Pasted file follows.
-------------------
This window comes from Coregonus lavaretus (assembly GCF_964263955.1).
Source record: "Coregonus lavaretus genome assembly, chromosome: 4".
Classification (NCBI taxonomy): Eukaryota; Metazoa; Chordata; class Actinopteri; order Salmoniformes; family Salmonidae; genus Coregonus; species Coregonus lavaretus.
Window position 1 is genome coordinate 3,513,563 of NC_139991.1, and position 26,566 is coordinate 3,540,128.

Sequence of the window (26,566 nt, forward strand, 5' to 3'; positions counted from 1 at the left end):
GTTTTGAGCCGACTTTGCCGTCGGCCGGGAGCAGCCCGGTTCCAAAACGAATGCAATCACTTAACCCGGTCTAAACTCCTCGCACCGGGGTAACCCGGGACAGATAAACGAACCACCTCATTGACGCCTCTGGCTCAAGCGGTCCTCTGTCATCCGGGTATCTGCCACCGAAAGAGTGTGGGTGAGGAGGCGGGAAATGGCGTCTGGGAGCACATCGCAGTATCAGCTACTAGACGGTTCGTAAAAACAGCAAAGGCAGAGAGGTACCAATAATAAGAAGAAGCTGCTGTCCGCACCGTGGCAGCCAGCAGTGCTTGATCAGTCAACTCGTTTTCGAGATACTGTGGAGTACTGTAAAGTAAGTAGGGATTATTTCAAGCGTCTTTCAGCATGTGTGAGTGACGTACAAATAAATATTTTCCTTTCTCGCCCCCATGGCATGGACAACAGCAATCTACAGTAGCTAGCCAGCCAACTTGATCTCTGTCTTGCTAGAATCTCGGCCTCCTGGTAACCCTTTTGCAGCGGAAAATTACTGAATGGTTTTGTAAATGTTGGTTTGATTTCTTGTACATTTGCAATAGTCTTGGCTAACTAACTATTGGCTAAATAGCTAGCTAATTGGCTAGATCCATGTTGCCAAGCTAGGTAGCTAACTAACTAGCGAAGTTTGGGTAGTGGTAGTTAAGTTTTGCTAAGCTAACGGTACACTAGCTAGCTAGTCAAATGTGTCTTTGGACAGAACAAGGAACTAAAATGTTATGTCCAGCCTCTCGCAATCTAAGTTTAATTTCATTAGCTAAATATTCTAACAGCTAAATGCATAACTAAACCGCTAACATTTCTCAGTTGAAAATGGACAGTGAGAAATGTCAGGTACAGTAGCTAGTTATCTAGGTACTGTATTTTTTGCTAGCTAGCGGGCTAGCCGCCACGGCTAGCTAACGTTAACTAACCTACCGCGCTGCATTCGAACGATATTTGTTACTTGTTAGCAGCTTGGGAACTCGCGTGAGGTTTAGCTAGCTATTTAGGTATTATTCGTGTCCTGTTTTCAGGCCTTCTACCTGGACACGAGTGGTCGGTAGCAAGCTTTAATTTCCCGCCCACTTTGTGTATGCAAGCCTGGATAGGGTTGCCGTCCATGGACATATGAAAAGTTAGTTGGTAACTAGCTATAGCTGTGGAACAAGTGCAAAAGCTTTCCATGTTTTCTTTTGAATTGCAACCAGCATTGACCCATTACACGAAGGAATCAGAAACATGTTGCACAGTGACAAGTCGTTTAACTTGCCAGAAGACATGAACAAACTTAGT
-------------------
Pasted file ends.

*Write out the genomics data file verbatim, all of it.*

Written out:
This window comes from Coregonus lavaretus (assembly GCF_964263955.1).
Source record: "Coregonus lavaretus genome assembly, chromosome: 4".
Classification (NCBI taxonomy): Eukaryota; Metazoa; Chordata; class Actinopteri; order Salmoniformes; family Salmonidae; genus Coregonus; species Coregonus lavaretus.
Window position 1 is genome coordinate 3,513,563 of NC_139991.1, and position 26,566 is coordinate 3,540,128.

Sequence of the window (26,566 nt, forward strand, 5' to 3'; positions counted from 1 at the left end):
GTTTTGAGCCGACTTTGCCGTCGGCCGGGAGCAGCCCGGTTCCAAAACGAATGCAATCACTTAACCCGGTCTAAACTCCTCGCACCGGGGTAACCCGGGACAGATAAACGAACCACCTCATTGACGCCTCTGGCTCAAGCGGTCCTCTGTCATCCGGGTATCTGCCACCGAAAGAGTGTGGGTGAGGAGGCGGGAAATGGCGTCTGGGAGCACATCGCAGTATCAGCTACTAGACGGTTCGTAAAAACAGCAAAGGCAGAGAGGTACCAATAATAAGAAGAAGCTGCTGTCCGCACCGTGGCAGCCAGCAGTGCTTGATCAGTCAACTCGTTTTCGAGATACTGTGGAGTACTGTAAAGTAAGTAGGGATTATTTCAAGCGTCTTTCAGCATGTGTGAGTGACGTACAAATAAATATTTTCCTTTCTCGCCCCCATGGCATGGACAACAGCAATCTACAGTAGCTAGCCAGCCAACTTGATCTCTGTCTTGCTAGAATCTCGGCCTCCTGGTAACCCTTTTGCAGCGGAAAATTACTGAATGGTTTTGTAAATGTTGGTTTGATTTCTTGTACATTTGCAATAGTCTTGGCTAACTAACTATTGGCTAAATAGCTAGCTAATTGGCTAGATCCATGTTGCCAAGCTAGGTAGCTAACTAACTAGCGAAGTTTGGGTAGTGGTAGTTAAGTTTTGCTAAGCTAACGGTACACTAGCTAGCTAGTCAAATGTGTCTTTGGACAGAACAAGGAACTAAAATGTTATGTCCAGCCTCTCGCAATCTAAGTTTAATTTCATTAGCTAAATATTCTAACAGCTAAATGCATAACTAAACCGCTAACATTTCTCAGTTGAAAATGGACAGTGAGAAATGTCAGGTACAGTAGCTAGTTATCTAGGTACTGTATTTTTTGCTAGCTAGCGGGCTAGCCGCCACGGCTAGCTAACGTTAACTAACCTACCGCGCTGCATTCGAACGATATTTGTTACTTGTTAGCAGCTTGGGAACTCGCGTGAGGTTTAGCTAGCTATTTAGGTATTATTCGTGTCCTGTTTTCAGGCCTTCTACCTGGACACGAGTGGTCGGTAGCAAGCTTTAATTTCCCGCCCACTTTGTGTATGCAAGCCTGGATAGGGTTGCCGTCCATGGACATATGAAAAGTTAGTTGGTAACTAGCTATAGCTGTGGAACAAGTGCAAAAGCTTTCCATGTTTTCTTTTGAATTGCAACCAGCATTGACCCATTACACGAAGGAATCAGAAACATGTTGCACAGTGACAAGTCGTTTAACTTGCCAGAAGACATGAACAAACTTAGT